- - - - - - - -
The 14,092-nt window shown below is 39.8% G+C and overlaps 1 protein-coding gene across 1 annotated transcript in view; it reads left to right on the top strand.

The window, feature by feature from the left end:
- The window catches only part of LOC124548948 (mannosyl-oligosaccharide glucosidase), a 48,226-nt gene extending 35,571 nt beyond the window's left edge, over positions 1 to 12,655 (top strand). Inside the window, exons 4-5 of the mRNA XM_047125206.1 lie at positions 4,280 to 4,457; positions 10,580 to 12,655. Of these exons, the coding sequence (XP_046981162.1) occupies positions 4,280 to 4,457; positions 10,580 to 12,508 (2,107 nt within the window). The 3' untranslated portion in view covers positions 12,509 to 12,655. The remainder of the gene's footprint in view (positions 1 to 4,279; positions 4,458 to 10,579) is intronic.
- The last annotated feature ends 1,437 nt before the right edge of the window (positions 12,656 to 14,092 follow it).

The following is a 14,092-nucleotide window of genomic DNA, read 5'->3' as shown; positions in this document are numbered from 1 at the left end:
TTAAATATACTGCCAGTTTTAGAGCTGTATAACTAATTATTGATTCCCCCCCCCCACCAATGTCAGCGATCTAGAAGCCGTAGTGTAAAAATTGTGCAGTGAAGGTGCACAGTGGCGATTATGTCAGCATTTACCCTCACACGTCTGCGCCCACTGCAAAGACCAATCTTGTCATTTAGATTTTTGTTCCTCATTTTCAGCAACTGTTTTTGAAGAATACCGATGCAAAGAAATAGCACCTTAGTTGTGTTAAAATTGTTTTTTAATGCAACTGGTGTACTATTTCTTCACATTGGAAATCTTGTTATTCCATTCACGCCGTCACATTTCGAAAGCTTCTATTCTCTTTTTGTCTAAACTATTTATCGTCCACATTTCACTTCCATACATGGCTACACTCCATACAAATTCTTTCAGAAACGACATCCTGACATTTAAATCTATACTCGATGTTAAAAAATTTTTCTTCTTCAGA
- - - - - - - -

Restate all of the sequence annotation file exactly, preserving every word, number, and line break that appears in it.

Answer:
The 14,092-nt window shown below is 39.8% G+C and overlaps 1 protein-coding gene across 1 annotated transcript in view; it reads left to right on the top strand.

The window, feature by feature from the left end:
- The window catches only part of LOC124548948 (mannosyl-oligosaccharide glucosidase), a 48,226-nt gene extending 35,571 nt beyond the window's left edge, over positions 1 to 12,655 (top strand). Inside the window, exons 4-5 of the mRNA XM_047125206.1 lie at positions 4,280 to 4,457; positions 10,580 to 12,655. Of these exons, the coding sequence (XP_046981162.1) occupies positions 4,280 to 4,457; positions 10,580 to 12,508 (2,107 nt within the window). The 3' untranslated portion in view covers positions 12,509 to 12,655. The remainder of the gene's footprint in view (positions 1 to 4,279; positions 4,458 to 10,579) is intronic.
- The last annotated feature ends 1,437 nt before the right edge of the window (positions 12,656 to 14,092 follow it).

The following is a 14,092-nucleotide window of genomic DNA, read 5'->3' as shown; positions in this document are numbered from 1 at the left end:
TTAAATATACTGCCAGTTTTAGAGCTGTATAACTAATTATTGATTCCCCCCCCCCACCAATGTCAGCGATCTAGAAGCCGTAGTGTAAAAATTGTGCAGTGAAGGTGCACAGTGGCGATTATGTCAGCATTTACCCTCACACGTCTGCGCCCACTGCAAAGACCAATCTTGTCATTTAGATTTTTGTTCCTCATTTTCAGCAACTGTTTTTGAAGAATACCGATGCAAAGAAATAGCACCTTAGTTGTGTTAAAATTGTTTTTTAATGCAACTGGTGTACTATTTCTTCACATTGGAAATCTTGTTATTCCATTCACGCCGTCACATTTCGAAAGCTTCTATTCTCTTTTTGTCTAAACTATTTATCGTCCACATTTCACTTCCATACATGGCTACACTCCATACAAATTCTTTCAGAAACGACATCCTGACATTTAAATCTATACTCGATGTTAAAAAATTTTTCTTCTTCAGA